Furthest Right

Either Pluralism Or Anti-Discrimination Will Survive, But Not Both

Pluralism means that instead of finding one answer, we tolerate all answers at the same time because individuals are equal and each is entitled to think and do whatever fits them. Multiculturalism, usually called “diversity,” is an ethnic version of pluralism.

In the theory of Leftism, egalitarianism, all that matters is the individual. The individualistic individual seeks what he desires, and there is no order on a level above him except for some basic janitorial stuff like avoiding murder. Culture, heritage, family, faith, values, and even civilization itself are deprecated.

However, these philosophies are paradoxical. The individual needs a larger order so that he may feel significance to his acts beyond satisfying his own urges. Groups have their own standards, and these are not universally compatible. And at some point, you need an answer, standard, purpose, or goal and not a pluralistic panoply.

For the last fifty years, the West — following the lead of America, which adopted “freedom” and later pluralism as its guiding light of exceptionalism — has been following egalitarian thought in increasing intensity. As that tendency seems to wither in a blur of Soviet-style internal conflict, new test cases are arising to challenge the dominance of egalitarianism.

One of the first of these cases asks whether a minority group has the right to set up a community for itself which is exclusive of all other groups:

In Bay View, only practicing Christians are allowed to buy houses, or even inherit them.

Prospective homeowners, according to a bylaw introduced in 1947 and strengthened in 1986, are required to produce evidence of their faith by providing among other things a letter from a Christian minister testifying to their active participation in a church.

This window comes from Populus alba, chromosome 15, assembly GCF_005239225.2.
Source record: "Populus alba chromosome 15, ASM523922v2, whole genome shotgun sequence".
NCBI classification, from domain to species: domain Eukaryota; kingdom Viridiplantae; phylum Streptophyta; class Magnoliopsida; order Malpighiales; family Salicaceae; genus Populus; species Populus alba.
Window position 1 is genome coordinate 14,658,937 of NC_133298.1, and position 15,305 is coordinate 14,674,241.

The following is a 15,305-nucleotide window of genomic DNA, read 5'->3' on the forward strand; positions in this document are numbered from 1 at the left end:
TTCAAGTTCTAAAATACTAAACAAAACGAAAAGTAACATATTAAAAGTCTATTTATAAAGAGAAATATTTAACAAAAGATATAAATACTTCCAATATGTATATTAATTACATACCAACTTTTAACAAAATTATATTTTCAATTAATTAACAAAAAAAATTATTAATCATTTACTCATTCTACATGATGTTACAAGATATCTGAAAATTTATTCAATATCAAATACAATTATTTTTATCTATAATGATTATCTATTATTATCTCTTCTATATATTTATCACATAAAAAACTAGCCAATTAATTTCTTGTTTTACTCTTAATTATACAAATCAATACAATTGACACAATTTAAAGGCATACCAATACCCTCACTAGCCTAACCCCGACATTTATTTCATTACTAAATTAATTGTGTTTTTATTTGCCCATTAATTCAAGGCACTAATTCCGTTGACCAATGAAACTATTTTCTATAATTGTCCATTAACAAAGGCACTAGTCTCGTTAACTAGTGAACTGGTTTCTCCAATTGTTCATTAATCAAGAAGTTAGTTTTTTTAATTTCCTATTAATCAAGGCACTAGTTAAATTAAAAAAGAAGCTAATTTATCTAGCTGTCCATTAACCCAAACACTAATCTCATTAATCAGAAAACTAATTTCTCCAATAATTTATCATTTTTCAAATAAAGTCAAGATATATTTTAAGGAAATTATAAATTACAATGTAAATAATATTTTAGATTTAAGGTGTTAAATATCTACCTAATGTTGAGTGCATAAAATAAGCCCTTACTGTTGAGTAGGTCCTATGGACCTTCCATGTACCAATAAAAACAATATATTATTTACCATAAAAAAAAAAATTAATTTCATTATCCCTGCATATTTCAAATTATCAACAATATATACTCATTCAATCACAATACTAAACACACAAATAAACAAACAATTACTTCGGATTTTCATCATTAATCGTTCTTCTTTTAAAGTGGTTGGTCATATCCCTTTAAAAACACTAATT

Last summer, a dozen current and former resident members filed a federal lawsuit against the town, its ruling Bay View Association and a real estate company, claiming the Christian litmus test was illegal and unconstitutional.

Looking at the surface, this one is easy, following the egalitarian interpretation of the Constitution and Western values that has held sway since the French Revolution: if an individual is denied, his rights have been denied, and therefore this situation is unfair.

But a new interpretation is holding sway with many which says that an individual also has a right to community standards, and that those are necessarily exclusive. For example, it seems silly to force the Black Panthers to accept whites or the Ku Klux Klan to accept blacks.

If the town loses, there is a legal “catch” in the lawsuit that will have ripple effects across our society:

The lawsuit charges that Bay View Association, although private (some private entities including gentlemen’s clubs or the Boy Scouts, for example, historically have been able to discriminate), acts in effect as a governmental entity, endowed with the powers to police and enforce laws.

The standard “if it acts like government, rules that apply to government apply to it” could influence everything from free speech online to behavioral rules at amusement parks. Those, too, are private entities which act in the place of government. This could also apply to private security and even arbitration like Title IX sexual assault complaints.

Even more, America — and with it, Western Europe — is going to be forced to clarify pluralism. If we go with the individualistic determination, then no group will be able to maintain exclusivity, which will be destruction for all sorts of communities. If we allow groups to set standards, then look for further balkanization.

Either way, the fact that this challenge is being fought by the town suggests a sea change in attitudes in the West. People want the ability to choose community and have standards, and recognize that the individualistic model leads to no ability to have standards and thus, every community becoming generic and losing its authentic character.

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